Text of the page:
In her own contribution to TAS in Beyond the Pink Tide, Gómez-Barris seeks out alternative sites of social life that exist—and even thrive—beyond the normative structures of the nation state. She does so by assembling a rich, living archive of artists, intellectuals, and activists whose work persistently refuses the framework of the state and state-centered politics, and instead centers underground perspectives and forges solidarities between marginalized communities both locally, regionally, and throughout the Global South.

The title of the book derives from the use of the term “Pink Tide” to refer to a host of experiments in “radical political democracy” that took place throughout Latin America over the past twenty years. Despite the extraordinary promise of the Pink Tide and the range of progressive policies  governments were able to materialize during this period, the tide of radical democracy has begun to recede, giving way to various troubling turns, including neoliberal encroachments on and extractivism in Indigenous territories as well as retrenchment of social and political protections for LGBTQI+ communities. For Gómez-Barris, the Pink Tide’s broken promise reveals the shortcomings of reliance on state politics to imagine alternative futures. As political waves oscillate ceaselessly between Left and Right, the nation state cannot respond in robust and sustained ways to the credo, famously articulated in the 2001 slogan of the World Social Forum, that “Another world is possible.” In recognition of the limited possibilities of the state, Gómez-Barris urges artists, intellectuals, and activists to move “beyond” the Pink Tide, and to conjure otros mundos that “imagine politics beyond the narrow confines of the nation.”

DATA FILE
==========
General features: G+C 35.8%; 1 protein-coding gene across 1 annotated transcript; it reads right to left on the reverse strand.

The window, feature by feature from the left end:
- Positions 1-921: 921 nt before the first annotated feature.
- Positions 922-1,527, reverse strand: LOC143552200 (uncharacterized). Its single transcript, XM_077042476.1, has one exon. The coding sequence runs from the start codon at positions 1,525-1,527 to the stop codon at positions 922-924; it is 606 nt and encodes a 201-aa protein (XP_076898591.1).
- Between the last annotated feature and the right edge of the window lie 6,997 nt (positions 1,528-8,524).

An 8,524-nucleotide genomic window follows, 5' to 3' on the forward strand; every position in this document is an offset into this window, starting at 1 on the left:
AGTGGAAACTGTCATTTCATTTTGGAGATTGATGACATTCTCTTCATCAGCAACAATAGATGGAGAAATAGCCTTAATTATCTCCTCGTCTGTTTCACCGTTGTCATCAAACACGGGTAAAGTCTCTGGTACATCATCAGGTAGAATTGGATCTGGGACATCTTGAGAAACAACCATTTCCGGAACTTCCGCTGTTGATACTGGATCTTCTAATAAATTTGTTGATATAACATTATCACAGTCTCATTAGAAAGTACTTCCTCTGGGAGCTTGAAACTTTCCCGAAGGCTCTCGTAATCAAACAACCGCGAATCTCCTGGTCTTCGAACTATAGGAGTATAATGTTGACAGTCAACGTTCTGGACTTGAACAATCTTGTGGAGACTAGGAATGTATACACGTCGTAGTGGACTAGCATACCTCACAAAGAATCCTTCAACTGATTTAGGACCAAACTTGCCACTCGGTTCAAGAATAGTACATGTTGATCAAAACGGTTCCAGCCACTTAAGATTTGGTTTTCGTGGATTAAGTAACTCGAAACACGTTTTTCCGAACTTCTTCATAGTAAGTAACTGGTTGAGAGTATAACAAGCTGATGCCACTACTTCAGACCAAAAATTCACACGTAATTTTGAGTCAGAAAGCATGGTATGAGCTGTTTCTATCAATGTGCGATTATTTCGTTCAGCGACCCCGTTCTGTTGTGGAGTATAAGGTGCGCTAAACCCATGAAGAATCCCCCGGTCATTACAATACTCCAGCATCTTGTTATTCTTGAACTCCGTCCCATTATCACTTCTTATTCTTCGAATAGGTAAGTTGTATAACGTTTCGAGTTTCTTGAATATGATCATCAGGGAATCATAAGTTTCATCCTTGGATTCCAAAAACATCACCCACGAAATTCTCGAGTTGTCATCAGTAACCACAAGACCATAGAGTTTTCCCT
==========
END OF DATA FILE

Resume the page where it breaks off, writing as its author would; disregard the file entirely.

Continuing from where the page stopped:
The book itself features an introduction that delineates the outlines of Transnational Americas Studies, then proceeds through four chapters.